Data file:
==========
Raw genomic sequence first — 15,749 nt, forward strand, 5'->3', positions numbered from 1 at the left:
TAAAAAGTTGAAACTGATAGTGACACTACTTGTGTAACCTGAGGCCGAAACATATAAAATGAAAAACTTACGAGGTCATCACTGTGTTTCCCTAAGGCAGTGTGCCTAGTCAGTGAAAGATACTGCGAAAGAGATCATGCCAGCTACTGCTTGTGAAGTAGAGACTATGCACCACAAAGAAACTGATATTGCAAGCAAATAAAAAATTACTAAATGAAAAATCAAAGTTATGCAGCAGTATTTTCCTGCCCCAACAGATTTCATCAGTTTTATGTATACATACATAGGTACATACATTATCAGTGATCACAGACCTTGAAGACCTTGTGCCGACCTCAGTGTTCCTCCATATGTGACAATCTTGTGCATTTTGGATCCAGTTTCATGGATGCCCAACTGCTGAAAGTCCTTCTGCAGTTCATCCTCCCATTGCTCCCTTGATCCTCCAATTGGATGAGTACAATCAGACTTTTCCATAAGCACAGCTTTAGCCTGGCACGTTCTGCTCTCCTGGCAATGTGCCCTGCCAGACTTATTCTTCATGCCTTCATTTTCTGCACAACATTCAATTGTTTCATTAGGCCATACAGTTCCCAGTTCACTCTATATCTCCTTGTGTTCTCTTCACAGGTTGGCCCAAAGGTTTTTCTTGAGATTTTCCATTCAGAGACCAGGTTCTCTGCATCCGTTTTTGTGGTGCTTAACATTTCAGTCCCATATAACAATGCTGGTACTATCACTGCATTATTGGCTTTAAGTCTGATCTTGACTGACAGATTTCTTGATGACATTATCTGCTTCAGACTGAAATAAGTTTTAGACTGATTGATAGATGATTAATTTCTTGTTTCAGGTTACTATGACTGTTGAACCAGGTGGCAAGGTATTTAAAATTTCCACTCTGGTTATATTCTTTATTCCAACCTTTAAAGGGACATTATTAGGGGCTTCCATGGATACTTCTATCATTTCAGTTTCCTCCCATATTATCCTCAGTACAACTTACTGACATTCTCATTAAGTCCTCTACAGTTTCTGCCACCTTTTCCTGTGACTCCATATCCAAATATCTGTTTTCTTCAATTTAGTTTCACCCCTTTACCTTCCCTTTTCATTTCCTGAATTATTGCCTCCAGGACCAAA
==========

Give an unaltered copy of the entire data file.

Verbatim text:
Raw genomic sequence first — 15,749 nt, forward strand, 5'->3', positions numbered from 1 at the left:
TAAAAAGTTGAAACTGATAGTGACACTACTTGTGTAACCTGAGGCCGAAACATATAAAATGAAAAACTTACGAGGTCATCACTGTGTTTCCCTAAGGCAGTGTGCCTAGTCAGTGAAAGATACTGCGAAAGAGATCATGCCAGCTACTGCTTGTGAAGTAGAGACTATGCACCACAAAGAAACTGATATTGCAAGCAAATAAAAAATTACTAAATGAAAAATCAAAGTTATGCAGCAGTATTTTCCTGCCCCAACAGATTTCATCAGTTTTATGTATACATACATAGGTACATACATTATCAGTGATCACAGACCTTGAAGACCTTGTGCCGACCTCAGTGTTCCTCCATATGTGACAATCTTGTGCATTTTGGATCCAGTTTCATGGATGCCCAACTGCTGAAAGTCCTTCTGCAGTTCATCCTCCCATTGCTCCCTTGATCCTCCAATTGGATGAGTACAATCAGACTTTTCCATAAGCACAGCTTTAGCCTGGCACGTTCTGCTCTCCTGGCAATGTGCCCTGCCAGACTTATTCTTCATGCCTTCATTTTCTGCACAACATTCAATTGTTTCATTAGGCCATACAGTTCCCAGTTCACTCTATATCTCCTTGTGTTCTCTTCACAGGTTGGCCCAAAGGTTTTTCTTGAGATTTTCCATTCAGAGACCAGGTTCTCTGCATCCGTTTTTGTGGTGCTTAACATTTCAGTCCCATATAACAATGCTGGTACTATCACTGCATTATTGGCTTTAAGTCTGATCTTGACTGACAGATTTCTTGATGACATTATCTGCTTCAGACTGAAATAAGTTTTAGACTGATTGATAGATGATTAATTTCTTGTTTCAGGTTACTATGACTGTTGAACCAGGTGGCAAGGTATTTAAAATTTCCACTCTGGTTATATTCTTTATTCCAACCTTTAAAGGGACATTATTAGGGGCTTCCATGGATACTTCTATCATTTCAGTTTCCTCCCATATTATCCTCAGTACAACTTACTGACATTCTCATTAAGTCCTCTACAGTTTCTGCCACCTTTTCCTGTGACTCCATATCCAAATATCTGTTTTCTTCAATTTAGTTTCACCCCTTTACCTTCCCTTTTCATTTCCTGAATTATTGCCTCCAGGACCAAA